Learn more about the basics of arthritis, from arthritis 101 to common symptoms and diagnostic methods below:
What Is Arthritis?
Arthritis is very common but is not well understood. Actually, “arthritis” is not a single disease; it is an informal way of referring to joint pain or joint disease. There are more than 100 different types of arthritis and related conditions. People of all ages, sexes and races can and do have arthritis, and it is the leading cause of disability in America. More than 50 million adults and 300,000 children have some type of arthritis. It is most common among women and occurs more frequently as people get older.
Do I Have Arthritis?
So you want to know if you have arthritis? If you are having joint symptoms, it’s a good question, and we’re glad you asked.
The Arthritis Foundation is great place to come for information and guidance from advice from experts you can trust, but in the end the question – “Do I have arthritis?” – can only be answered your doctor. Still, we can help. Read on.
How to Prevent Arthritis
The fact is, there is no sure way to prevent arthritis. But you can help to prevent, that is, reduce your risk, and delay the potential onset of certain types of arthritis. If you have healthy joints right now, do all you can now to maintain mobility and function and avoid the pain and disability associated with arthritis.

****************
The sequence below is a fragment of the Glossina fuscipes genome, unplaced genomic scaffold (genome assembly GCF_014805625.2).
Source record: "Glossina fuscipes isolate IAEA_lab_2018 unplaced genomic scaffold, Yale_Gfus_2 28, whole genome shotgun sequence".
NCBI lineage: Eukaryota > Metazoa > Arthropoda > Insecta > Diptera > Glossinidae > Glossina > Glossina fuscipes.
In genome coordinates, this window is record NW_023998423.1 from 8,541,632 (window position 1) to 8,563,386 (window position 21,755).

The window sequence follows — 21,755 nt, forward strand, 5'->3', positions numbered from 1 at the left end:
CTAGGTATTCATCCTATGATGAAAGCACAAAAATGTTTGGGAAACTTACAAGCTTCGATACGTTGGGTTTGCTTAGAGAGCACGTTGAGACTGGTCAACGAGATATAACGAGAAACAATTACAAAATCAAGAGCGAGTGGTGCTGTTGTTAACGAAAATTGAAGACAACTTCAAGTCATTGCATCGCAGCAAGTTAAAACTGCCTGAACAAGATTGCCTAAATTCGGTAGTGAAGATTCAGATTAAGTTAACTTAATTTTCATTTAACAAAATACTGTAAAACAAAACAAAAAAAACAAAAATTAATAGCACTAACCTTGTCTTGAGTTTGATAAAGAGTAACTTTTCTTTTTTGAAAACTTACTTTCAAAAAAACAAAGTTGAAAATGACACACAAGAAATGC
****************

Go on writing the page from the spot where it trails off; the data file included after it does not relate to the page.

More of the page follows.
It happens every day, all over the country. People with joint problems make appointments with their doctors, wanting a quick answer. They want to know what’s wrong and how it can be fixed. The signs and symptoms that lead people to the exam room are typically joint pain, swelling or stiffness. Sometimes unexplained fatigue and a lingering sense of illness are problems, too.
Get to know arthritis by the numbers. You’ll be surprised. Arthritis is all around us, yet its impact on people, employers and the country is far greater, more serious and costly than most people realize.
When to Make an Appointment With Your Doctor
Joint symptoms may signal a serious type of arthritis that can cause permanent joint damage if treatment is delayed. Know what to watch for so you can take action.
If you are having joint symptoms that cause concern, there are good reasons to see a doctor for an evaluation and diagnosis.
Arthritis Treatment: Early Is Best
Receiving rheumatoid arthritis treatment sooner rather than later may be your key to remission.
A hot topic among rheumatologists lately is whether when you treat rheumatoid arthritis (RA) matters as much as how you treat it. Some believe strongly in early arthritis treatment, prescribing an aggressive regimen of RA drugs during what is called "the window of opportunity." Doing so, they maintain, just may stop the disease in its tracks.
Inflammation and Stiffness: The Hallmarks of Arthritis
As a disease, arthritis is more complicated and varied than most people imagine. It can come in different forms and affect people in different ways. But the common thread through most forms of arthritis? Inflammation and stiffness of the joints.
Arthritis Self Management: What You Need to Know
If you’ve been diagnosed with arthritis, you’ll probably have several healthcare professionals involved in your care. But the most important part of your healthcare team is you. Simply put, self-management of arthritis is what you do to manage your disease.
Self-management is about making positive and healthy lifestyle choices, and acknowledging and addressing the physical and emotional effects of arthritis. Having arthritis affects everyone differently, so it’s up to you to learn and practice what helps you to live well and thrive.